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Tuesday, 26 May 2009
Page: 4352

Mr SLIPPER (8:50 PM) —The residents of the Sunshine Coast, which is one of the areas I represent in the Australian parliament, face a risk of diminishing health services as a result of changes announced in the budget that will affect only a limited number of communities in Australia. The area to the east of the Bruce Highway between Coochin Creek and Forest Glen and roughly diagonally across to Coolum and then east of the Sunshine Motorway to Noosa has been reclassified as a metropolitan area as a result of the government switching from the Rural, Remote and Metropolitan Areas health region classification system to the Australian Standard Geographical Classification: Remoteness Areas system. The explanation is that the former system utilises population data dating back to 1991 while the new system is based on data from the 2006 census and, allegedly, is more accurate. Explanations aside, the new classification has the effect of making the coastal areas of my electorate no longer eligible for various incentives for doctors who wish to practise in the region. These lost incentive programs include the GP registrar placement program and the rural upskilling program.

My office has been advised that this affected area will retain Medicare bulk-billing incentives and benefits under the District of Workforce Shortage classifications. Areas in the electorate of Fisher that are outside this coastal strip, I am advised, will continue to have access to all of the incentives. However, for residents in areas like Kawana Waters, Caloundra, Currimundi, Little Mountain, Alexandra Headland, Mooloolaba and the adjacent areas on the coastal side of the Bruce Highway in my electorate, the fear is that some services will dry up as it becomes more and more difficult to attract doctors to work in the area as a result of those changes announced through the budget.

I ask the Minister for Health and Ageing to recognise the unique situation that the Sunshine Coast finds itself in; that is, it is too regional to attract doctors who wish to practise in a metropolitan area and it is too metropolitan to offer incentives to doctors wishing to work in a regional or rural area. I ask the minister to reverse the classification system so that we can deal better with our doctor shortages. I fear that it may be the case that doctors actually decide to leave the area to relocate in ‘greener pastures’, as any advantages that were previously to be gained by basing themselves professionally in what is a regional area have been struck out as a result of the government’s underhanded budget red pen. The greener pastures for these doctors may well be in Brisbane or, ironically, in areas more remote than the coastal regions of the Sunshine Coast. This may prove to be an advantage for areas like Beerwah, Landsborough, Maleny, Woodford and Kilcoy, which are still classified as rural and therefore have additional incentives available to local doctors. However, the major population areas along the coastal strip will be struggling.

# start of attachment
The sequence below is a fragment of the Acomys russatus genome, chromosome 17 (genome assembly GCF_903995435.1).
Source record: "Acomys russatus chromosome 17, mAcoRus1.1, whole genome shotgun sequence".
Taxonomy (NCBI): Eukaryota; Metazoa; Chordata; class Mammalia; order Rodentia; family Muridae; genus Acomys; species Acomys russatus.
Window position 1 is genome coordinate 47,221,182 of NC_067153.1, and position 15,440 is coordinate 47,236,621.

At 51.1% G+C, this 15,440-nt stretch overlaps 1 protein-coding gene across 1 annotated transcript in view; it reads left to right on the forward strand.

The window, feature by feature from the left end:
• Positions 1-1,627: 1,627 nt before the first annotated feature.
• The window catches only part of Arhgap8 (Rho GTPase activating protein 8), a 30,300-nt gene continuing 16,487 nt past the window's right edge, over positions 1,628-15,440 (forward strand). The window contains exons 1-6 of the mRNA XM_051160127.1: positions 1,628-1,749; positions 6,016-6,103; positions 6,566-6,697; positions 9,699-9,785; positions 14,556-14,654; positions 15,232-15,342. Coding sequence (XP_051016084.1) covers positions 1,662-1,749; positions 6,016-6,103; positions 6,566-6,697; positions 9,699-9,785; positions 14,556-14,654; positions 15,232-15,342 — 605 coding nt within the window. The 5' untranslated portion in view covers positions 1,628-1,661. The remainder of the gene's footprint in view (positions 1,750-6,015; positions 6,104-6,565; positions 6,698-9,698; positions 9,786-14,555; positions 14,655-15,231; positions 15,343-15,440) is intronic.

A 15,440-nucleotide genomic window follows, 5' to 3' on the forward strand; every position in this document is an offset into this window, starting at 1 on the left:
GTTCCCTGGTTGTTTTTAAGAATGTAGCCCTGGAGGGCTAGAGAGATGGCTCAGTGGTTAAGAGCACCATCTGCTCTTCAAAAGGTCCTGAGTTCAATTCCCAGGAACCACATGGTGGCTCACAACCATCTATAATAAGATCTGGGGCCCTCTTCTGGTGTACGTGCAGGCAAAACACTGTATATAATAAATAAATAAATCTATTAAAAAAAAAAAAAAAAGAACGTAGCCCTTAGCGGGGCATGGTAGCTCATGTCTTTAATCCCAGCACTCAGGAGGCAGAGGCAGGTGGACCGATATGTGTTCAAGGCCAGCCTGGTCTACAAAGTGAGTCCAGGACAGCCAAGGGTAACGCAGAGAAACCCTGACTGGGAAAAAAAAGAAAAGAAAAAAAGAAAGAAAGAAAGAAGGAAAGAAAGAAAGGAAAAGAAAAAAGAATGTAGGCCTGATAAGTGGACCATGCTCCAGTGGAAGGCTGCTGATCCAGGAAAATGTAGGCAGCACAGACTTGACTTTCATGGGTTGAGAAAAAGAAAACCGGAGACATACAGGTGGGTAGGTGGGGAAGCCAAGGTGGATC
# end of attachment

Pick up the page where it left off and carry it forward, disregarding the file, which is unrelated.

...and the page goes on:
Come 1 July, and with the introduction of the Australian Standard Geographical Classification: Remoteness Areas system for classifying health regions, the Sunshine Coast will be treated the same as the capital city of Brisbane. This change in turn means that doctors who would in the past have come to the region to work because of additional government benefits—which aim to ensure health professionals and adequate services are available in regional and rural areas—will no longer be eligible for allowances and subsidies such as the remote area incentives. Despite the loss of these incentives, young doctors will theoretically be able to secure a similar income whether located in this part of regional Queensland or in Brisbane. Gone is the incentive for doctors to practise away from Brisbane in the regional area of the Sunshine Coast.

It is my understanding that the Sunshine Coast is one of only two areas in Australia—the other being Gawler, north of Adelaide—that have had the health district status changed to ‘metropolitan’ as a result of the budget. The difference between Gawler and the Sunshine Coast is that Gawler is able to employ overseas trained doctors but we are not, due to our classification as a District of Workforce Shortage.

I am sure this situation is an unintended consequence. I am positive that the Prime Minister and the Treasurer did not intend to disadvantage the area from which they originated. This is, in my view, a bureaucratic mistake and I do call on the minister for health, the Prime Minister, also the Treasurer and, for that matter, the Minister for Ageing, who is from Nambour on the Sunshine Coast, to look at this matter again to make sure that people on the Sunshine Coast are treated with equity and are treated as people who reside in a regional area. We have desperate doctor shortages and yet this unintended change by the government mistreats our area terribly. (Time expired)